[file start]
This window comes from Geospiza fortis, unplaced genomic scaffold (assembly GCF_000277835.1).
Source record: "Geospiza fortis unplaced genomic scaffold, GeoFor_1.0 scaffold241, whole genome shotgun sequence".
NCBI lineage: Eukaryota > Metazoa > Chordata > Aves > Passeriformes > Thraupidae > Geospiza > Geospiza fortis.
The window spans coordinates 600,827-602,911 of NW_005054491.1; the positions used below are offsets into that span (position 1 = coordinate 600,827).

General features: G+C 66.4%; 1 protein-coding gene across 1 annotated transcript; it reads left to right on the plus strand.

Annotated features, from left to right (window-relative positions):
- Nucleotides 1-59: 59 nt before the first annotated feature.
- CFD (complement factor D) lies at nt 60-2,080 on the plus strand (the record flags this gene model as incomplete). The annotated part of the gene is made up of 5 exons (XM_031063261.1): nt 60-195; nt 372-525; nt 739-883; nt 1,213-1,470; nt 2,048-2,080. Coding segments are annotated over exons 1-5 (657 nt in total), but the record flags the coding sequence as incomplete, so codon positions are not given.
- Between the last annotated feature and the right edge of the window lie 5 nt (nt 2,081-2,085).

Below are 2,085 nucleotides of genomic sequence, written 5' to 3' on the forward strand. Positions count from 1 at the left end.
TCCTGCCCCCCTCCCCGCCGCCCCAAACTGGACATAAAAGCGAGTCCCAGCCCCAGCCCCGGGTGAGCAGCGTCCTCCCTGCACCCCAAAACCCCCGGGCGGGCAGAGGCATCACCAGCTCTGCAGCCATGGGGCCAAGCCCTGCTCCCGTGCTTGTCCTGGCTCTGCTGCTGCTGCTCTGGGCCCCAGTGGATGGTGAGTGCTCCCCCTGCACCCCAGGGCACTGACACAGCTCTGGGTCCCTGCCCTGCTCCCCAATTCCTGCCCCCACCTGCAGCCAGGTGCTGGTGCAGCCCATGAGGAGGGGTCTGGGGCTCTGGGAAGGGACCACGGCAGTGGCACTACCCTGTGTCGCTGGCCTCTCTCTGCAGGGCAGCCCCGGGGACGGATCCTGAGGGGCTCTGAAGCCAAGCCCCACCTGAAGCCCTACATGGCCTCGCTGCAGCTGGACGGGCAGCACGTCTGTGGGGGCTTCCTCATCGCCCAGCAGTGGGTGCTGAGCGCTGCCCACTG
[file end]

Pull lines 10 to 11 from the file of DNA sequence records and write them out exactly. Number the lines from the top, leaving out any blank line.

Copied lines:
Below are 2,085 nucleotides of genomic sequence, written 5' to 3' on the forward strand. Positions count from 1 at the left end.
TCCTGCCCCCCTCCCCGCCGCCCCAAACTGGACATAAAAGCGAGTCCCAGCCCCAGCCCCGGGTGAGCAGCGTCCTCCCTGCACCCCAAAACCCCCGGGCGGGCAGAGGCATCACCAGCTCTGCAGCCATGGGGCCAAGCCCTGCTCCCGTGCTTGTCCTGGCTCTGCTGCTGCTGCTCTGGGCCCCAGTGGATGGTGAGTGCTCCCCCTGCACCCCAGGGCACTGACACAGCTCTGGGTCCCTGCCCTGCTCCCCAATTCCTGCCCCCACCTGCAGCCAGGTGCTGGTGCAGCCCATGAGGAGGGGTCTGGGGCTCTGGGAAGGGACCACGGCAGTGGCACTACCCTGTGTCGCTGGCCTCTCTCTGCAGGGCAGCCCCGGGGACGGATCCTGAGGGGCTCTGAAGCCAAGCCCCACCTGAAGCCCTACATGGCCTCGCTGCAGCTGGACGGGCAGCACGTCTGTGGGGGCTTCCTCATCGCCCAGCAGTGGGTGCTGAGCGCTGCCCACTG